New LeverLock Versus the Old Performance Adjustment
Since we tested it, the Trance 95 now comes with the same sleek LeverLock adjustment system that we appreciated on the new Werner Vibe, as shown below. Now you can simply flip up a lever in the paddle's handle to extend or contract the shaft. While the old performance, snap button, system on the shaft worked well, this update is an improvement to our favorite paddle.
We love the LeverLock adjustment system on the Werner Trance and Vibe and the KIALOA Makai.
Previous Performance Comparison
The Trance was a favorite among most testers, with many commenting that this paddle was the most maneuverable and the most enjoyable for long paddles around the lake. This model features very lightweight construction, weighing in at just 1.2 pounds. It's also effortless to adjust.
Out for a paddle on the Airis, powered by the Werner Trance.
The Trance paddle offers incredibly high performance. A carbon fiber shaft and blade allow this product to be incredibly lightweight, which allows users to slice through the water with little effort. During long paddles, this model's weight was not an issue. With a long, rectangular blade shape, this model sheds water incredibly well, allowing users to maneuver easily. This blade is also easier on the user's body, as it allows you to push through the water quickly.
Several of the paddles in this review had noticeably lower performance than the Trance. The Super Paddle and Own the Wave models, while cheaper, have noticeable flutter when paddling. This causes premature tiring for the paddler and can make maneuvering your craft harder. The Trance had no noticeable flutter.
The Werner's blade
Ease of Adjustment
There are four types of paddle adjustment represented in our test group. The highest performing of these was the LeverLock method found on the Trance, Vibe and Kialoa Makai. Simply flip a smooth panel on the handle up, and adjust.
The Aqua-Bound model features the Performance method, which also works well. The previous version of the Trance also used this method. The Performance method features a series of six adjustment holes that capture a retractable stainless steel button. This process is simple, intuitive, and provides enough adjustment for varying users and situations.
The Trance's grip, which was comfortable and efficient.
Of all our scoring metrics, this proved to be the Trance's Achilles' Heel, though it still received a respectable score. This model features 8 inches of adjustment, which means that at its most compact, it can easily fit into most cars. However, if you plan to travel with your SUP setup, you should consider a paddle that is more compactable.
Two models in our review, the IGK and Super Paddle products, are fully compactable, which means they break into three pieces and come with a carrying case. This allows you to check these products onto an airplane quickly. The Trance does come in a 3-piece model, which we did not test.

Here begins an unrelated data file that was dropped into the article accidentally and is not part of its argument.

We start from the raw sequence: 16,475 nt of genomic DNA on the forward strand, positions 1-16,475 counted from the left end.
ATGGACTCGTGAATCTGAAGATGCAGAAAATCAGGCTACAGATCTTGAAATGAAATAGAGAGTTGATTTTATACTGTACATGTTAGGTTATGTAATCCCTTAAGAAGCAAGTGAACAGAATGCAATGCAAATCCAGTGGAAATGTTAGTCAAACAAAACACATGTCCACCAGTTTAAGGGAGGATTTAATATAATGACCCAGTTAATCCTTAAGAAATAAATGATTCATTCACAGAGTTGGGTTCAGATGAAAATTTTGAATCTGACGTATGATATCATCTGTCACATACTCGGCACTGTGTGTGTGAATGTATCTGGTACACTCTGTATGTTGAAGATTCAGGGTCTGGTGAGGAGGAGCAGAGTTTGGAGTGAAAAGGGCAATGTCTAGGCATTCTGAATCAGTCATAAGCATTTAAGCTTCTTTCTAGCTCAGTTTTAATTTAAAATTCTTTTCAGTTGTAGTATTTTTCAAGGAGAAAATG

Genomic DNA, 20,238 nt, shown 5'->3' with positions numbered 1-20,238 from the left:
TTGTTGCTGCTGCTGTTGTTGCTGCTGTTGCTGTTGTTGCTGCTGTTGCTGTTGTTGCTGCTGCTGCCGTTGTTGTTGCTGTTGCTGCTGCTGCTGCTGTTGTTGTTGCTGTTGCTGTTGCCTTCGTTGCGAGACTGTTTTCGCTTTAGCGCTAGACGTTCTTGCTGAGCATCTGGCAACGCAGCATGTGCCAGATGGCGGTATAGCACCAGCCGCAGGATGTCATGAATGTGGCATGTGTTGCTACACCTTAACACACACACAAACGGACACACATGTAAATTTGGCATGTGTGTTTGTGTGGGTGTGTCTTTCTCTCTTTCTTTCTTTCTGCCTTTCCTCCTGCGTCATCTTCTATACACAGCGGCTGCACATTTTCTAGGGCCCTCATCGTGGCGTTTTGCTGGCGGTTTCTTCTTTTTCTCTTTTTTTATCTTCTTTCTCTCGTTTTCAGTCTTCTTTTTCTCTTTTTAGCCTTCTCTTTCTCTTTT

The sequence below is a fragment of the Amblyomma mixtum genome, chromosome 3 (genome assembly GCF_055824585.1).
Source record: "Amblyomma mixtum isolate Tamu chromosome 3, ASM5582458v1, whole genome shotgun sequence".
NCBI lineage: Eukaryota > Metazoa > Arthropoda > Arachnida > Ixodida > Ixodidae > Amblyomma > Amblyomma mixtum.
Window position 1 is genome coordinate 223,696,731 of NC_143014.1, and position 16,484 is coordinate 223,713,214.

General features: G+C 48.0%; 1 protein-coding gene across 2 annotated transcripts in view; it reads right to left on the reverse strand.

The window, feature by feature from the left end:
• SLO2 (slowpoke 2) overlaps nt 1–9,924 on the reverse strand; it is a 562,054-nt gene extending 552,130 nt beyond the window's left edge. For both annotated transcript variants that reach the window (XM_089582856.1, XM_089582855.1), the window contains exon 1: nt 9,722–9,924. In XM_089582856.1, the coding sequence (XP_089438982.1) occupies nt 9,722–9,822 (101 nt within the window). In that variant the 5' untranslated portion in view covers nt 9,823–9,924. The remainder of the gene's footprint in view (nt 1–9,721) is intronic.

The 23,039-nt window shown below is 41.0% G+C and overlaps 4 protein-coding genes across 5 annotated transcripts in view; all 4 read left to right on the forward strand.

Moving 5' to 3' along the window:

It is important to keep in mind that if the ability to pack down is not relevant to you, you should not buy a highly compactable paddle. Although these paddles make getting from Point A to Point B easier, they also have more parts to lose, can have play in the shaft, and can be less durable.
The Trance now has a LeverLock system in its handle that allows the paddle to lengthen or shorten with the flip of a lever. It's a simple, low-profile system and our favorite in the test.
Previously, the paddle featured a Performance locking mechanism with six holes along the handle of the paddle and a stainless steel button that locked into the holes.
Performance adjustment systems. The Aqua-Bound paddle is the top one in the photo.
A carbon shaft and blade ensured that the Trance was the lightest paddle in our review. Other paddles with this construction are the Aqua-Bound, which features a polymer-reinforced blade and weighs 0.55 pounds more than the Trance. Reviewers consistently commented that the Trance felt incredibly light in hand, which made paddling easier and more enjoyable.
This is a high-performance paddle made for serious users. With a high price tag and enhanced performance, this is a paddle for someone who engages in SUP more than once in a blue moon. If you are an occasional user or someone who isn't focused on performance, this is not the paddle for you.
However, if you want the most from your setup and you expect to paddle many days a year, it might make sense for you to drop a little extra dough and get this suped-up paddle. This model is probably not the right choice for river paddlers. It would be a major bummer to lose such an expensive piece of equipment to the rapids.
The BPS and Werner paddles in action.
The Trance is the most expensive paddle in our review. However, for the price, this paddle delivers a high-quality experience. A one-year warranty backs the product from manufacturer defects. If you're a serious SUPer, this might be the product for you.
The Trance was an instant tester favorite, with thoughtful construction and high-quality components. This is a product that is built for serious users who demand high performance and quick maneuverability. Lightweight and agile, this paddle pilots crafts through the water with ease.